One example in which it is best to let the chef make suggestions is with tofu dishes. While the standard ma po or family style tofu can be ordered, the best dishes I have tried have been ones in which the chef has prepared his own sauce and used Chinese vegetables. Moon Star serves very good Hong Kong style non-spicy sauces, but some of the spicy sauces are good as well (but if possible, ask the chef for suggestions).

Salted Fish with Pork
A sample of salted fish with pork

The non-menu choices change from day to day, but it is always worthwhile to ask about items that are available. Occasionally some dishes are available such as steamed chicken, Chinese barbecued meat, and salted fish with pork (shown in photo).

Steamed fish fillet
Steamed fish fillet

Steamed Fish was exceptional, and I was told that it is always (or almost always) available. The Chinese style is to serve a whole fish, but a fillet can be served for smaller orders. This is served with ginger and soy sauce in a cooking style that would be found in the best restaurants in New York or San Francisco. Sam's restaurant sometimes serves a similar steamed fish made with tilapia, but when the owner James prepared one here made with bassa it was not only more flavorful, but also tasted fresher. I would have to say that the steamed fish at Moon Star was by far the best I have tried in El Paso. My general rule is never to eat fish in El Paso if I am looking for something truly fresh and west coast quality, but this dish may cause me to reconsider.

One of the items I have enjoyed most at Moon Star has been the Soup. The menu lists the standard selections of egg drop, hot and sour, and wonton soup, but the really good ones are the "Chinese style" soups the chef sometimes prepares. These come with a light broth and various types of meat or seafood. If some Chinese vegetables are floating around that makes it even better (otherwise it will probably contain some tofu). This type of soup is not prepared nearly as much as I would like, but it might become a menu item if enough people request it (the owner points out, though, that it would be more expensive than the soups that are now listed).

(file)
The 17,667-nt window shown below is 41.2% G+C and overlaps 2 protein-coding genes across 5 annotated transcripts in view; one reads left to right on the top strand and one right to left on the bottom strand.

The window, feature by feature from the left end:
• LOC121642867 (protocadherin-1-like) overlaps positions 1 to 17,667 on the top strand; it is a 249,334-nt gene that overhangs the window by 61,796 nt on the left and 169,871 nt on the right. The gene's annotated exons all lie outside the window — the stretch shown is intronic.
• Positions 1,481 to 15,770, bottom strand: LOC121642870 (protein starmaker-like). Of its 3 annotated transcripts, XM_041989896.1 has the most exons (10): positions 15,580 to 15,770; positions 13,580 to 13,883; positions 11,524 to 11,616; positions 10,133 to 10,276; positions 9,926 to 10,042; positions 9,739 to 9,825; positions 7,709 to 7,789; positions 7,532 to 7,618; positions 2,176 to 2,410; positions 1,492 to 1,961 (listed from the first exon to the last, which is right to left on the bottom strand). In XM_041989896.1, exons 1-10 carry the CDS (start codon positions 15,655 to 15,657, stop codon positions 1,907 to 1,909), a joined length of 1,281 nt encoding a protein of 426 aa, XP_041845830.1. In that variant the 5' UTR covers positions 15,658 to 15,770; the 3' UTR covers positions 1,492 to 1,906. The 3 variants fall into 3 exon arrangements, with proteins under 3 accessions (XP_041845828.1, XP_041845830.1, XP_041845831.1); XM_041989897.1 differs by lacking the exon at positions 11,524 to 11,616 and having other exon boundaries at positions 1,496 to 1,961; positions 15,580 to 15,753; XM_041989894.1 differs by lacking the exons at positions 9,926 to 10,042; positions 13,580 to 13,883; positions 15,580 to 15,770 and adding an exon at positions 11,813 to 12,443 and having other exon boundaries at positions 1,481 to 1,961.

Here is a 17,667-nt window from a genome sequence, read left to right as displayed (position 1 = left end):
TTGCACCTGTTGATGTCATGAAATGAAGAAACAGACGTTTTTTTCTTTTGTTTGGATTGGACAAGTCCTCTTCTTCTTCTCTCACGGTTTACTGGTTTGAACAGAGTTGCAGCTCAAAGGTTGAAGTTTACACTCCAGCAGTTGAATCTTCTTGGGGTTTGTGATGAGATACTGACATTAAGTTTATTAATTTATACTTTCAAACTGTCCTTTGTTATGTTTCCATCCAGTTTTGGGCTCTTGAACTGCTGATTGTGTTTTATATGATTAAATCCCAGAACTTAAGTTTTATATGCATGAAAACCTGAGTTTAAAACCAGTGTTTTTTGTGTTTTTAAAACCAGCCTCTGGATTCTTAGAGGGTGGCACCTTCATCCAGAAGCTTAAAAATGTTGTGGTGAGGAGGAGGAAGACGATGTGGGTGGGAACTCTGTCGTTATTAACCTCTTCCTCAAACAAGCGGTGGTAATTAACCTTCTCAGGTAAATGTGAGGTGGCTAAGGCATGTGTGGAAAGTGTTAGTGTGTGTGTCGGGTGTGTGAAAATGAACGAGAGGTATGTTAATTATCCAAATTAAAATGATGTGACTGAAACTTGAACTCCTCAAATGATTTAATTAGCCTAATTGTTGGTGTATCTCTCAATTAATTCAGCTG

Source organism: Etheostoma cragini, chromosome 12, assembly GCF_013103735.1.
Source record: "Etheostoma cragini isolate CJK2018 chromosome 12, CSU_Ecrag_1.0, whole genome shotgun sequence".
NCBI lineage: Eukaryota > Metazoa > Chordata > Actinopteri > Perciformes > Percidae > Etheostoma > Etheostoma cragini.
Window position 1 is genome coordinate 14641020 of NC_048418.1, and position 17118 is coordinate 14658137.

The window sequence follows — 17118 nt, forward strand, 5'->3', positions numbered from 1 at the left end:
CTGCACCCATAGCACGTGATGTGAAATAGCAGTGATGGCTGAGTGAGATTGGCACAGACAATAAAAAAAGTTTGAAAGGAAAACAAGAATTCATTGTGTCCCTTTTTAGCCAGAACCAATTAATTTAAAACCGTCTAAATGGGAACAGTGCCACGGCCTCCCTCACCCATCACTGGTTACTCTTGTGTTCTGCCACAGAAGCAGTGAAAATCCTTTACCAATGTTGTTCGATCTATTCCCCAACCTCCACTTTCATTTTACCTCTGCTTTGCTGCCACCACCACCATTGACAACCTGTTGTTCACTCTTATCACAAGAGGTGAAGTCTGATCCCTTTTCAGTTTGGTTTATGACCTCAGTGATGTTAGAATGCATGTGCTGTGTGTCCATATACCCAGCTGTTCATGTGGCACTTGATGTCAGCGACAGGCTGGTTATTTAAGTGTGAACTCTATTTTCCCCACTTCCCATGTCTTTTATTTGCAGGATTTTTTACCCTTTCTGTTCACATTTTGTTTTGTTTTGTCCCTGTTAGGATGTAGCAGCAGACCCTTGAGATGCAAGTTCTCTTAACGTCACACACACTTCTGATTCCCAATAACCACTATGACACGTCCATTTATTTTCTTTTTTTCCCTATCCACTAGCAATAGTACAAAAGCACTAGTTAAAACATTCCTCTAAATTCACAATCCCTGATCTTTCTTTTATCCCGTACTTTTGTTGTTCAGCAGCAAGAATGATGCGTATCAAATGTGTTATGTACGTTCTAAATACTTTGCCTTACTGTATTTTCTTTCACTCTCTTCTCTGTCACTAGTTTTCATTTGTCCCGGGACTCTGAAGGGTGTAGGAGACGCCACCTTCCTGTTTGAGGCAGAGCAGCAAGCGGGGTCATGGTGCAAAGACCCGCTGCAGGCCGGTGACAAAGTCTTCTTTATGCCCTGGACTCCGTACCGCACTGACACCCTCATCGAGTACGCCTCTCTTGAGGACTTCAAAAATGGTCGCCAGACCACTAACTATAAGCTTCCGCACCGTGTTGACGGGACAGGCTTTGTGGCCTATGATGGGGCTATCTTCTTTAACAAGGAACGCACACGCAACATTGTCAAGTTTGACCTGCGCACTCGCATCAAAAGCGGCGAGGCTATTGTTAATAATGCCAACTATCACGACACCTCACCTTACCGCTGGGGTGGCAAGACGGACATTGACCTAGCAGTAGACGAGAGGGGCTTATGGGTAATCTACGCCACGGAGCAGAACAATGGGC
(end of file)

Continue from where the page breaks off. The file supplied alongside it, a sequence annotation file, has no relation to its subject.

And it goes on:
Moon Star gives El Paso customers a rare opportunity to experience authentic Chinese food with items that are not available at other restaurants, and in fact have never been available in this area.

I began eating at Moon Star shortly after its opening, and I was very impressed with Michael, the original chef. Mike is now one of the owners of China Star Bistro and Red Lantern, and serves as head chef at Red Lantern. James, the head chef at Moon Star, divides his time between this restaurant and the original Sam's Restaurant downtown. When I have gone to Moon Star I have always seen James there, and the food has always been excellent. I do not know who the backup cooks are and if the food would be the same if James were not cooking, but I can say that I will plan to keep going back as long as I get food as good as it has been so far.

In my experience Moon Star has always been among the better Chinese restaurants in El Paso, and has been one of the few places where I could get authentic Cantonese and Hong Kong style food.



Cuisine: Chinese
Cost: $$
Hours: Open Daily
Accessible: Yes
Tea: Jasmine (bags)
Smoking: No Smoking
Alcohol: No
Buffet: No

Most Recent Visit
Jul. 25, 2010

Number of Visits: 10+

Best Items
Seafood Iron Pot, Steamed Fish, Crispy Fish, Fish Soup, Szechuan Tofu, Pan Fried Noodles

Special Ratings
Braised Tofu:
Buddha's Delight:
Crispy Fish:
Family Style Tofu:
Fish Soup:
Hot and Sour Soup:
Kung Pao Chicken:
Noodle Soup:
Pan Fried Noodles:
Seafood Iron Pot:
Steamed Fish:
Szechuan Tofu:
Tofu Iron Pot:
Young Ginger Chicken:
Chicken Lo Mein:
Hunan Chicken:
Hunan Tofu:
Mango Delight:
Mongolian Beef: